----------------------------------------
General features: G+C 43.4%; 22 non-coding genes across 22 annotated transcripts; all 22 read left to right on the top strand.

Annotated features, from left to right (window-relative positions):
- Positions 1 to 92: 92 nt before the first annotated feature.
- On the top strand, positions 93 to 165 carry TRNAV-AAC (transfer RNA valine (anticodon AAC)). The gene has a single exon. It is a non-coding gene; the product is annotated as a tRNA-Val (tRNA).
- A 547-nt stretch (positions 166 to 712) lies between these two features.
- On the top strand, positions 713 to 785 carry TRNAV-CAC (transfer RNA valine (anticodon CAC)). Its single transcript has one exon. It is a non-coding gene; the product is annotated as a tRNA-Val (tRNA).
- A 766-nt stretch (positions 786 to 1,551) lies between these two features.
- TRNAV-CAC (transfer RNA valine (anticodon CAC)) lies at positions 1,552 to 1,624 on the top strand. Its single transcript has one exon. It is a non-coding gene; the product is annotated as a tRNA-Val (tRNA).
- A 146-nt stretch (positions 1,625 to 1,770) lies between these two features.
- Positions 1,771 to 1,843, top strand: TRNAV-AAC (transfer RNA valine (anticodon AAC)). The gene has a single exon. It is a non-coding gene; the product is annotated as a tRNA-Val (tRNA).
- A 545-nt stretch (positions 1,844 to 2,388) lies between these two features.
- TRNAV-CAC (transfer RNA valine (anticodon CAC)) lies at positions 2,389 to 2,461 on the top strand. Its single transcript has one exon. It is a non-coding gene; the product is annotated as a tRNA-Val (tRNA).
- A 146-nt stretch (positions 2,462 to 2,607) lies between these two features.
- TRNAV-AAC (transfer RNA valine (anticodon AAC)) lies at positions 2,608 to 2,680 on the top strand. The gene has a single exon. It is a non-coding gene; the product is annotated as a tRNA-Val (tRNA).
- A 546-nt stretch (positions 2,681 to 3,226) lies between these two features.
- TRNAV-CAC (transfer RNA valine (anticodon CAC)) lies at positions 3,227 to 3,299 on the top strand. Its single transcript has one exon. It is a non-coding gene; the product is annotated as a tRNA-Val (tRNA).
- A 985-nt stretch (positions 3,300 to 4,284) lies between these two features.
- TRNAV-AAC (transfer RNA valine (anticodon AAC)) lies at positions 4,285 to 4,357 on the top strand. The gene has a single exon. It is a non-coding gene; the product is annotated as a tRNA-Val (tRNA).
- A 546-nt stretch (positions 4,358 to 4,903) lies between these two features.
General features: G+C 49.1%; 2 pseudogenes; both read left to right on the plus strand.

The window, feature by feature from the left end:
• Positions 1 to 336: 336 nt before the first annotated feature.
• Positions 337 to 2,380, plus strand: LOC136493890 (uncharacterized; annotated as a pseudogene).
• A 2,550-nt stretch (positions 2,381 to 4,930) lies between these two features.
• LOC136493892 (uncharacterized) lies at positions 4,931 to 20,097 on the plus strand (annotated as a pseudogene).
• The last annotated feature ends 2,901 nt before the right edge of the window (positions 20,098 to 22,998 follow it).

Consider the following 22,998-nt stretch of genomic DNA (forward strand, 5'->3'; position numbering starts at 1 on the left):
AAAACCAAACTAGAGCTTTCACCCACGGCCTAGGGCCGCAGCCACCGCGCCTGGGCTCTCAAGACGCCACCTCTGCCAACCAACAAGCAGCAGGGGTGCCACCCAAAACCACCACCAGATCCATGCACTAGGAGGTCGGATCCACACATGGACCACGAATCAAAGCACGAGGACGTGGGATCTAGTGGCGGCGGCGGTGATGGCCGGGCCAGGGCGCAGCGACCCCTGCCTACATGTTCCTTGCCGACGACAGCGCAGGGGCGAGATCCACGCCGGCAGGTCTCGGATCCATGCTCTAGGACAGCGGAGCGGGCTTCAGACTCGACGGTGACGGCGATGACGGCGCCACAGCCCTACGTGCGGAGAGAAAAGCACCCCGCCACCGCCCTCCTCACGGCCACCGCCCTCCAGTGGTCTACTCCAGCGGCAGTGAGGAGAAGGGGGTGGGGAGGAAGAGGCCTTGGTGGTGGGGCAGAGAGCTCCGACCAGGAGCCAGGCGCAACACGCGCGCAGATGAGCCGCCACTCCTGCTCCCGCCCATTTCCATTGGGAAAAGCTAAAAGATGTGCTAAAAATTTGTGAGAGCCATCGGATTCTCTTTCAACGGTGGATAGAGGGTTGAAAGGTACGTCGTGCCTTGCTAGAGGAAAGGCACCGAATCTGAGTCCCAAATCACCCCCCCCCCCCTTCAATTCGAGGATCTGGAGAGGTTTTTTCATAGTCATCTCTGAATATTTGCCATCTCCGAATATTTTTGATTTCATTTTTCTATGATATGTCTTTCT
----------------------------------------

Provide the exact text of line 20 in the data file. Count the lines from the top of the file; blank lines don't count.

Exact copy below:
General features: G+C 49.1%; 2 pseudogenes; both read left to right on the plus strand.